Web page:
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Château de Beaucaire
Partially Restored Medieval Castle in France

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Château de Beaucaire ( The Name in Occitan. Click here to find out more about Occitan. Castčl de Bčucaire)


The castle of Beaucare saw some of the most impressive action of the Wars against the Cathars of the Languedoc, including the turning point in the military career of the Crusade leader Simon de Montfort.

Perhaps the most interesting aspect is a siege that took place here when Simon's troops were besieged in the castle by Raymond VII who held the town, while Raymond was himself besieged by Simon camped outside the town. We have vivid accounts of the action, including precious information on what siege engines were used and the countermeasures taken against them.

Today a restored castle stands in Beaucaire, open to the public.

See sepate sections below on:

Address / Maps / Location



The Sieges of Beaucaire and Toulouse

The Château-fort (castle) of Beaucaire


James McDonald
Tel from the US: 010 33 468 201142
Tel from the UK: 01 33 468 201142
Tel from France: 0468 201142
Tel other: + 33 468 201142


Google Maps


Small scale map showing the location of
Château de Beaucaire

Google map showing the location of
Château de Beaucaire

Large scale map showing
Château de Beaucaire



Beaucaire is located on the Rhône River in the department of Gard in the Languedoc-Roussillon, opposite the town of Tarascon, in Bouches-du-Rhône department of Provence.












Tarascon, on the other side of the river (you can just see the castle at Beaucaire on the other side)




The Castle of Beaucaire was built over the site of the Roman Ugernum and was later the Merovingian capital of Pagus Argenteus - The Land of Silver. It overlooks the River Rhône, the traditional border with Provence, with Tarascon lying on the Provençal side.

It was here, in an eleventh century castle, that King Richard I of England gave his sister Jeanne of England in marriage to Raymond VI of Toulouse; and it was here, a year later, in July 1197 that Jeanne gave birth to Raymondet, the future Count Raymond VII of Toulouse.

During the Albigensian Crusades which started a decade later, Beaucaire fell to the French Catholic Crusaders. As elsewhere in the Midi, the inhabitants loathed their new masters. Even after Pope Innocent III purported to dispossess Raymond VI as Count of Toulouse and confirmed Simon de Montfort as his replacement at the Fourth Lateran Council in 1216, they would still wholeheartedly support their sovereign Count against the combined might of western Christendom.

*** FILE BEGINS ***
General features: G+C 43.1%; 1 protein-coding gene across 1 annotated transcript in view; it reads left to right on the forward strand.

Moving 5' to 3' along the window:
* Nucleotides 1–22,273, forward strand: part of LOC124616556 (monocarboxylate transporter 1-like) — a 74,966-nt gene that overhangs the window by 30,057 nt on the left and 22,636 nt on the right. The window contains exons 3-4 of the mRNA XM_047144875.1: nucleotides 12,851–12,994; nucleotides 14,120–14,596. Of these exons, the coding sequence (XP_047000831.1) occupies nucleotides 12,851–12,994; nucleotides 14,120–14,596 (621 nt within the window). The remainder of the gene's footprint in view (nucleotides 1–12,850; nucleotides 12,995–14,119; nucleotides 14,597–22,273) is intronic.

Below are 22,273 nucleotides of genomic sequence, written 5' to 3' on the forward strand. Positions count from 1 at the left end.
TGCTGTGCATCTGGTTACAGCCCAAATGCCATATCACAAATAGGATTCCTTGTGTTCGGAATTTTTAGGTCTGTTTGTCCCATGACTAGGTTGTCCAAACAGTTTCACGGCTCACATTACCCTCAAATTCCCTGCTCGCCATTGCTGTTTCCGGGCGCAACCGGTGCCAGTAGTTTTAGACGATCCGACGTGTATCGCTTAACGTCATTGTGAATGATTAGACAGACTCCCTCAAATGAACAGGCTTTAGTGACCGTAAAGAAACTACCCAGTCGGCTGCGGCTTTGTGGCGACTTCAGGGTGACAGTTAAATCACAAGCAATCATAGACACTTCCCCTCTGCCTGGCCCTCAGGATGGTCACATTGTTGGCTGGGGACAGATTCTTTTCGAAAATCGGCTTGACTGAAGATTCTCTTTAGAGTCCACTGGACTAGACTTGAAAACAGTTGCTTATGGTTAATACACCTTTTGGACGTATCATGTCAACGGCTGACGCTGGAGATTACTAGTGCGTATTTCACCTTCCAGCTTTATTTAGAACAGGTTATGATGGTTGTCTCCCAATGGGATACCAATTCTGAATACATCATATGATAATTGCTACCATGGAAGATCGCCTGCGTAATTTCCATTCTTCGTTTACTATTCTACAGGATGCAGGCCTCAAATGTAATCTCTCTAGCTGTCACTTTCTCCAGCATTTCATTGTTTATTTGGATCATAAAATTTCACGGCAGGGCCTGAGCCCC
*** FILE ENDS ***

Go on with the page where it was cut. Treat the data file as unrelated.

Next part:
The pope had reserved Provence, including Beaucaire, for the young Raymond, but Simon de Montfort did not always obey God's representative on Earth, if the pope's instructions did not suit his own interests.Raymondet would have to take Beaucaire by force from the crusader army.

Raymond VI and Raymondet travelled separately from the Fourth Lateran Council to Genoa. There they met up and rode together to Marseilles where they were heartened by their welcome and the words of a loyal delegation from Avignon. Raymond VI now carried on for Aragon to talk to his allies there. Raymondet left for Beaucaire. It was on the way that Guy de Cavaillon spoke these famous words about paratge - the high civilisation of the Midi - to the young Raymondet:

"...the Count of Montfort who destroys men, he and the Church at Rome and the preachers are covering paratge with shame. They have cast it down from its high place, and if you do not raise it up, it will vanish for ever. If worth and paratge do not rise again through you, then paratge will die - with it the whole world will die. You are the true hope of all paratge and the choice is yours: either you show valour, or paratge dies!"
(The Song of the Crusade (Canso de la crozada), Laisse ???)

Raymondet replied that any leopard that attacked him would find that he was fighting a lion, and so it was to prove.

arms of Lambert de Croissyarms of Henri II Count of BarIn late April 1216 Raymond, just 18 years old, began his siege of Beaucaire, attracting supporting forces from far and wide. The French defenders were lead by Lambert de Croissy (now "Lambert de Limoux") but their position was difficult since, without hesitation, the population opened the gates of the town to their sovereign's son. "Our dear Lord is entering the town in joy, and now we shall be rid of the Barrois and the French!"

(The Canso de la crozada laisse 156. Barrois were vassals of the Count of Bar).




The Château-fort (castle) of Beaucaire


The Château-fort (castle) of Beaucaire


Tarascon, on the other side of the river



Château de Beaucaire - Architecture


The Château de Beaucaire is a ruined castle in Beaucaire, sited by the Rhône River. The existing structures date from the 12th to 16th centuries.